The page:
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Lots of questions about potential MLB steroid bans

Commissioner Bud Selig

Brendan McDermid/Reuters

Commissioner Bud Selig has referred to his investigators as “aggressive” on a few occasions.

NEW YORK — While still complicated, some clarity was reached on the Biogenesis scandal after commissioner Bud Selig and union officials Michael Weiner and David Prouty addressed the topic as best they could for the Baseball Writers of America on Tuesday without violating confidentiality issues.

The biggest bullet point was the 2013 season will likely not be one in which players connected with the scandal will serve suspensions. There appears to be a long chain of events that must occur, from a suspension to be handed down by Selig, to the appeal process, and then the decision of an arbiter, who has up to 25 days to make a ruling.

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There will be only one arbitrator (Fredric Horowitz) hearing the cases. If all 20-plus players appeal their suspensions, this could become a long process.

It doesn’t mean suspensions won’t be leaked long before the appeal. And the leaking of information has been the source of much consternation from the players’ side.

The other bit of information clarified exactly what Selig can do. That info came from Prouty, the general counsel and the likely successor to Weiner, who is in a wheelchair and fighting brain cancer.

Prouty said the under the PED addendum to the CBA, the 50-game, 100-game, and lifetime bans apply only to players who have tested positive, but there’s also a provision that allows Selig to hand out discipline for other offenses involving PEDs.

However, the document does not specify lengths of suspensions. How long they will be will be up to Selig, and if the union feels they are excessive, they will appeal.

Weiner indicated that it won’t be until next month before the union and Major League Baseball have serious talks on this matter. But so far, Weiner indicated, “It’s been a struggle. Sometimes [MLB has] been forthcoming, sometimes we wish [MLB would] be more forthcoming.

“In terms of what they’ve learned, we have had to fight them every step of the way. It’s been a struggle. Even if we get an agreement, there will probably be more struggles along the way.”

Weiner reiterated Prouty’s interpretation of the agreement that there’s a possibility players could get “five to 500 games.”

Selig seemed more forthcoming Monday on “The Late Show with David Letterman,” indicating he already knew which players were facing suspensions.

The big names allegedly involved are the Yankees’ Alex Rodriguez, Milwaukee’s Ryan Braun, Texas’s Nelson Cruz, and Detroit’s Jhonny Peralta. Yankee second baseman Robinson Cano has been mentioned as well, and Toronto outfielder Melky Cabrera has been linked, but he has also served a 50-game suspension for a positive test.

Selig has referred to his investigators as “aggressive” on a few occasions. He also indicated that the calendar is a non-issue, that “when the investigation is over, that will be the right time.”

“The only thing I can say about the investigation is that it’s thorough, it’s comprehensive, and it’s aggressive” Selig said. “When they’re done with the investigation, that will be the time, no matter what time of the season it is. We have to do what we have to do.”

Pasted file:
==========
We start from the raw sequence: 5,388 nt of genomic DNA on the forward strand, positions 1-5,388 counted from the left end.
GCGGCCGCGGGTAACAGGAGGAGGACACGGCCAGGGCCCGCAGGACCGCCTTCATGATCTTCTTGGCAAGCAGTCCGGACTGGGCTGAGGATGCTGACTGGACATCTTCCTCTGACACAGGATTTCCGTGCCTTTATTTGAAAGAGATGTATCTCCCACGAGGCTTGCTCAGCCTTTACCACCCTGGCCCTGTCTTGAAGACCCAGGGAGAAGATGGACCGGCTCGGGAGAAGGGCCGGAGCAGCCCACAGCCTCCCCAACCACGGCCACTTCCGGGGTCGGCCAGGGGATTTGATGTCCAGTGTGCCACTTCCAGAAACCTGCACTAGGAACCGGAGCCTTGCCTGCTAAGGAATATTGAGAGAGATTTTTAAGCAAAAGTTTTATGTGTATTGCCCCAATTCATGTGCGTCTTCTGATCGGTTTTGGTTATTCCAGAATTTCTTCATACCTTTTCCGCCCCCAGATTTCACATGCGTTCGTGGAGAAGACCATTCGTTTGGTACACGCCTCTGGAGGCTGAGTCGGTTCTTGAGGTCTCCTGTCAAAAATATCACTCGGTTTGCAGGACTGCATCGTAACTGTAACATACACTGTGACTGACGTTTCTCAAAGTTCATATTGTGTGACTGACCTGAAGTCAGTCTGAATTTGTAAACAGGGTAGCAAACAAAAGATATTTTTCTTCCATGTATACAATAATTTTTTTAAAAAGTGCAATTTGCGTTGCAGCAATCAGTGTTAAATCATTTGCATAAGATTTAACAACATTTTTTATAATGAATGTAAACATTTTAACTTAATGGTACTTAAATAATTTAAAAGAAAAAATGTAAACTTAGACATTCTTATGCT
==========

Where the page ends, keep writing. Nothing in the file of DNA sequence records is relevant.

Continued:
Selig and Weiner agreed that players have called for even tougher punishments. Selig and MLB seem to feel this might be the last major rodeo for PED users and that from here on out, you won’t see major scandals like this one.

We’ll see, but MLB feels good about its enhanced testing and ability to detect testosterone, and year-round blood testing for HGH is also a big factor.

Weiner, whose symptoms have graduated greatly over the past few weeks to numbness in his right side, still managed a sense of humor when he spoke of Selig’s appearance on Letterman.

“I understand Bud was on Letterman last night and all the suspensions have been meted out,” Weiner joked. “It would not be wrong to say we’ve been dealing with the commissioner’s office daily.

“When all the interviews are done, we will meet with the commissioner’s office and try to work this out. That’s going to include whether names are going to be announced.”

Obviously, there is no precedent for this situation. Selig will dole out the punishments he feels are appropriate and the union will appeal and bring out the major credibility issues that exist with Biogenesis founder Tony Bosch, who may have to testify in some 20 appeal hearings.

“They have to prove all those cases,” Weiner said.

Horowitz will be a busy man, which is why Weiner feels “I could see hearings as soon as September,” unless somebody fires him. Weiner was referring to MLB firing Shyam Das, who ruled favorably for Braun in his appeal of a positive drug test, ruling the collection had been compromised.

Weiner last week came down on those who have leaked information about the cases before they are heard. Weiner had to send out a second release because media accused Weiner of accusing MLB of the leaks.

“Nobody is more unhappy about the leaks than me,” Selig said. “I know this. The leaks do not come from us. There’s nothing I can do about it because it’s not coming from us.”

Weiner has been a profile in courage, but continues to fight for the rights of players. He’s on an experimental drug which his doctor hopes will help his plight.

Asked how he’s approaching his life right now, he said, “I get up in the morning and I feel I’m going to live each day as it comes. I don’t take any day for granted. I don’t take the next morning for granted.

“I look for beauty, meaning and joy. If I find beauty, meaning and joy, that’s a good day.”

Nick Cafardo can be reached at cafardo@globe.com. Follow him on Twitter @nickcafardo.

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